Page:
Repairing a broken Postgres-BDR cluster

Postgres-BDR is an excellent multi-master replication clustering extension for PostgreSQL (https://www.2ndquadrant.com/en/resources/postgres-bdr-2ndquadrant/). We often use it for fault tolerant systems – its asynchronous and uncomplicated to set up (at least if you use it as a docker container).

However, if a node of a Postgres-BDR cluster gets corrupted (by a hardware failure for instance) and Postgres cannot repair it automatically, you need to remove the node and readd it. Unfortunately, this is not well-handled by Postgres-BDR (maybe it’ll be easier in a future release, but in the version we’re using, it requires some tricky manual intervention).

I’ll document a working procedure (found here) using two docker containers based on the jgiannuzzi/postgres-bdr image.

As a first step, we’ll boot up two Postgres-BDR containers with the following docker-compose.yml file on a docker host called “docker-test”:

version: "2.2"
services:

    postgres1:
      image: jgiannuzzi/postgres-bdr

      ports:
        - 7001:5432

      volumes:
        - postgres1-data:/var/lib/postgresql/data

      environment:
        - POSTGRES_PASSWORD=postgres1

      restart: always

    postgres2:
      image: jgiannuzzi/postgres-bdr

      ports:
        - 7002:5432

      volumes:
        - postgres2-data:/var/lib/postgresql/data

      environment:
        - POSTGRES_PASSWORD=postgres2

      restart: always

volumes:
  postgres1-data:
  postgres2-data:

We create a database “test” on each instance and then setup replication as follows:
(note: execute the SQL statements individually).

on postgres1:

CREATE EXTENSION IF NOT EXISTS btree_gist;
CREATE EXTENSION IF NOT EXISTS bdr;

SELECT bdr.bdr_group_create(
  local_node_name := 'postgres1',
  node_external_dsn := 'host=docker-test port=7001 dbname=test password=postgres1'
);

on postgres2:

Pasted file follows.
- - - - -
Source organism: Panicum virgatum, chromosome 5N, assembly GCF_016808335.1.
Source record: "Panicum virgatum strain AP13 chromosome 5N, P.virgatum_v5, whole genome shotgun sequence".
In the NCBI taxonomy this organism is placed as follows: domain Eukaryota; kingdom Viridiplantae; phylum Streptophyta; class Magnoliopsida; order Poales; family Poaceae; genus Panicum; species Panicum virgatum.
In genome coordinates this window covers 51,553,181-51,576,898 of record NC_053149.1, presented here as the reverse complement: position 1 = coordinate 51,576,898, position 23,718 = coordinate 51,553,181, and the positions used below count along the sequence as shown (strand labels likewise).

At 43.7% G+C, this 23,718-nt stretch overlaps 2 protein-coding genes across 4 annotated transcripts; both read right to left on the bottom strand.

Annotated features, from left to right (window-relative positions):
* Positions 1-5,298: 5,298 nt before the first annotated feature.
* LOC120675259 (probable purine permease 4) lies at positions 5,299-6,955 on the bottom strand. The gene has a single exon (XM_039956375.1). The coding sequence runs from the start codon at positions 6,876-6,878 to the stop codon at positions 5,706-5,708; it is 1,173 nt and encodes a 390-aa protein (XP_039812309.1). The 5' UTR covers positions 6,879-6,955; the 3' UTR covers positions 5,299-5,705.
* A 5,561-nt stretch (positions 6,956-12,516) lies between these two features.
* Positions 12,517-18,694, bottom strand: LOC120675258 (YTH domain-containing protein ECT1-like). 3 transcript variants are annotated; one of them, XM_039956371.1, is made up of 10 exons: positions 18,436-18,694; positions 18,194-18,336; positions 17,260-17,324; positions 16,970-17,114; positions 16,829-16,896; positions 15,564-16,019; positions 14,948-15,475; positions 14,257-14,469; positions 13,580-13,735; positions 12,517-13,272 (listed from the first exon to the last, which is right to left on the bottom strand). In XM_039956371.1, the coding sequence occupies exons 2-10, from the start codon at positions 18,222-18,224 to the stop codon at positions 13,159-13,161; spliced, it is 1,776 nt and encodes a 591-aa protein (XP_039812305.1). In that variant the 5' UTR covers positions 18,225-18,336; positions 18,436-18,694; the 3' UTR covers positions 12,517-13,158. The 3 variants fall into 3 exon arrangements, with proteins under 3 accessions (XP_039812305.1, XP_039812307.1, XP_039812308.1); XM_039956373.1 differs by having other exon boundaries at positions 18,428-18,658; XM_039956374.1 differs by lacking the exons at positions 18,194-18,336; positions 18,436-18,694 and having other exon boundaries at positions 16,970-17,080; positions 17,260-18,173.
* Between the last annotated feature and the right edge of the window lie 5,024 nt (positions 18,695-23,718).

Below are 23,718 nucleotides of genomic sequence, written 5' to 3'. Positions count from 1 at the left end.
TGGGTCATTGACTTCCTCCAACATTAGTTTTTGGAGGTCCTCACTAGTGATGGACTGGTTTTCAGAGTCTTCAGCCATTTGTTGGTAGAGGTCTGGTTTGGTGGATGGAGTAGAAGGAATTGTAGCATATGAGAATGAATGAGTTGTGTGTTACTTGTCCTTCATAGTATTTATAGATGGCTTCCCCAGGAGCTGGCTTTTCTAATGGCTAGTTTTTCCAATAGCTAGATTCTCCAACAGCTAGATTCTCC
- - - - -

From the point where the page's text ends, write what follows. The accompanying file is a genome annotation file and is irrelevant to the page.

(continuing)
CREATE EXTENSION IF NOT EXISTS btree_gist;
CREATE EXTENSION IF NOT EXISTS bdr;

SELECT bdr.bdr_group_join(
  local_node_name := 'postgres2',
  node_external_dsn := 'host=docker-test port=7002 dbname=test password=postgres2',
  join_using_dsn := 'host=docker-test port=7001 dbname=test password=postgres1'
);

We can check that replication is working correctly b creating some tables in the test database on one instance and then checking that they are replicated to the other instance and vice versa.

Then we destroy the postgres1 instance:

docker ps
docker rm -f -v 238336_postgres1_1_b83117a70a12
docker volume ls
docker volume rm 238336_postgres1-data

Step 1: recreate a fresh instance postgres1

docker-compose up -d

Step 2: recreate and empty database “test” on postgres1

Step 3: execute the following on postgres2

BEGIN;
SET LOCAL bdr.skip_ddl_locking = on;
SET LOCAL bdr.permit_unsafe_ddl_commands = on;
SET LOCAL bdr.skip_ddl_replication = on;
SECURITY LABEL FOR bdr ON DATABASE test IS NULL;
DELETE FROM bdr.bdr_connections;
DELETE FROM bdr.bdr_nodes;
SELECT bdr.bdr_connections_changed();
COMMIT;

DROP EXTENSION bdr;

Step 4: restart postgres2

docker-compose down && docker-compose up -d

Step 5: reestablish replication (starting with postgres2 and replicating initially to postgres1)

on postgres2

CREATE EXTENSION IF NOT EXISTS btree_gist;
CREATE EXTENSION IF NOT EXISTS bdr;

SELECT bdr.bdr_group_create(
  local_node_name := 'postgres2',
  node_external_dsn := 'host=docker-test port=7002 dbname=test password=postgres2'
);

on postgres1:

CREATE EXTENSION IF NOT EXISTS btree_gist;
CREATE EXTENSION IF NOT EXISTS bdr;

SELECT bdr.bdr_group_join(
  local_node_name := 'postgres1',
  node_external_dsn := 'host=docker-test port=7001 dbname=test password=postgres1',
  join_using_dsn := 'host=docker-test port=7002 dbname=test password=postgres2'
);

Step 6: check that replication is working again.

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